The Improvements, The Hard Reality And The Work We Have To Do
January 22nd, 2021 the Department of Education announced the new details of what home educators can and cannot do under the current lockdown orders given by Dr. Hinshaw, which will go into effect Monday, January 25th. The home education community must note that the Ministry is limited in its response by the current State of Emergency in Alberta. That said, the clarity is welcomed as it gives AHEA the opportunity to reiterate that home education is not the same educational model as what occurs in a brick-and-mortar school, and attempts to make us fit that mold will always sit, and fit, wrong. There is obviously more work to do in ensuring that our educational model is not seen in the light of 'social gatherings' in the eyes of AHS and that the Dept. of Education is well equipped to rebuff that type of qualification from the outset. AHEA will continue to respectfully work with all parties to ensure that the interests and understanding of home education increase.
As a home education community, we need to ensure we are paying attention, focusing our collective efforts and are prepared to work. So carefully review what we have gained and what is challenging. Then, let's address what is really required to solve the issue we face – that our children, all children, are really suffering. The main source document that you need to cross-reference to is found here, being the Guidance for Schools on Re-Entry – Scenario 1.The Improvements
- Home education students can participate in joint home education co-op activities / supportive group learning environments outside of their homes. Note that this applies to either situation. (You must adhere to the health measures that also apply to schools.)
- Supportive learning environments are what works for your learning and are self-determined.
- Home educators can be in cohort groups. Caveats are:
o They must follow the cohort guidance (see cross-reference document on cohorting).
- Note: A responsible adult is required within each group that can identify close contacts in the event of a case.
o Use the appropriate Alberta Health Daily Checklist.
- You determine your size or number. There are no defined parameters for either from the Ministry, and home educators appreciate the flexibility.
- Recess with cohorts is allowed. Outdoor play-based learning or other learning activities are allowed in cohorts. (50 maximum for sports, phys ed, and recreation cohorting. See details here.)
- Being in multiple cohorts is allowed for those in multiple classes (see cross-reference document section on cohorting). In schools, this situation would normally be limited to high school, but home education is different and students of all ages are in multiple learning environments as required.
The Hard Reality
- Meeting inside a home remains prohibited. - You may meet outside. You may meet in a facility. The indoor and outdoor social gathering restrictions remain in place.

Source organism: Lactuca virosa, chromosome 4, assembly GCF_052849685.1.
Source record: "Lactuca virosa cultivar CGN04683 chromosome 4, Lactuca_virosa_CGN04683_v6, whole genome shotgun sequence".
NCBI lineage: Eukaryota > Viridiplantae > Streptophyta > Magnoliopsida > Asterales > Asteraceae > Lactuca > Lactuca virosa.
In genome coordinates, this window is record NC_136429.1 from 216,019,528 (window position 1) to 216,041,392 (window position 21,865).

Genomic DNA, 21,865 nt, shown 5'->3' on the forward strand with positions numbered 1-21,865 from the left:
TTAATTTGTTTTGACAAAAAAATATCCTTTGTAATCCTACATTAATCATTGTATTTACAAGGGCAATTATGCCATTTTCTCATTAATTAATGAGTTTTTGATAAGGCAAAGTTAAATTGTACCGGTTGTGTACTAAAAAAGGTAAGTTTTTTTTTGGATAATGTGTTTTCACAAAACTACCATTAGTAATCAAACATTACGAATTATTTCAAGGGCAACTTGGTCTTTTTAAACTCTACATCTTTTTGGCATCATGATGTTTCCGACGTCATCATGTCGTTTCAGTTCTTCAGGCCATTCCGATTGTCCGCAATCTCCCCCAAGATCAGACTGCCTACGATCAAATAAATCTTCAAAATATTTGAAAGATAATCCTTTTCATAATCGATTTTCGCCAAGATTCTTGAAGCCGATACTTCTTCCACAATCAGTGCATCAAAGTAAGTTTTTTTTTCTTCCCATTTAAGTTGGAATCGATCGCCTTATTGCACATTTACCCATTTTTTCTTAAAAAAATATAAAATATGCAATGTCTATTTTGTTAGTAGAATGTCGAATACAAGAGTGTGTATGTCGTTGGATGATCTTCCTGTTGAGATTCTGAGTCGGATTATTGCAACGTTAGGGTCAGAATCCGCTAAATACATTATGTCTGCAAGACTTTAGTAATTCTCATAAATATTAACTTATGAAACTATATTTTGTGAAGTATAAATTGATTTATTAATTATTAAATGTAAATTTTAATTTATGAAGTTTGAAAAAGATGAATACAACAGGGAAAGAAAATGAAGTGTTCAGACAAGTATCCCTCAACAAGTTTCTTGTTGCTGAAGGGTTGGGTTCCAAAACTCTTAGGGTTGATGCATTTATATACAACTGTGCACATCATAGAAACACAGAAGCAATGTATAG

- Mandated masking - Parents and students 10 years of age and older (Grades 4 and older) choosing to engage in joint learning activities with other home education families outside their home must wear a non-medical face mask in accordance with the masking requirements in school (CMOH Order 33-2020 (see cross-reference document section on non-medical face masks)).
o NOT applicable to those under 10 years old
o "Exceptions to the mask requirement include:
- "Persons engaged in physical exercise"
- "Persons seated at a desk or table in a place where instruction is taking place and where the desks/tables/chairs are arranged in a manner to prevent persons who are seated from facing each other, and to allow the greatest possible distance between seated persons."
- Parents and students must follow the physical distancing guidelines.
o Please see cross-reference document section on physical distancing guidance on when 2 metres is not possible between desks or in a classroom.
- Parents are required to develop procedures outlining hand hygiene requirements and follow enhanced cleaning, disinfecting guidance (see cross-reference document).
The Work Left To Do
ALL parents in the province of Alberta, or in Canada for that matter, have little need of further scientific confirmation about the negative effects of lockdowns on their children. The truth of the matter is right before their eyes, looking back at them in the familiar faces of their beloved children. After ten months parents know that there is a distinct difference between teaching them how to endure, to be careful and considerate, to learn and adjust and to put the needs of others before themselves and what is being required. This is not like a short time out, or learning to give up a toy to a younger sibling, although I'm sure plenty of those lessons are being taught while in lockdown. Parents are prepared to parent, but we are not okay with being the enforcers of what is equaling a government mandated action that would be seen as abuse in any other situation. Children are not meant to be locked up and deprived of stimulation – physical/sensory, emotional, social, religious or communal.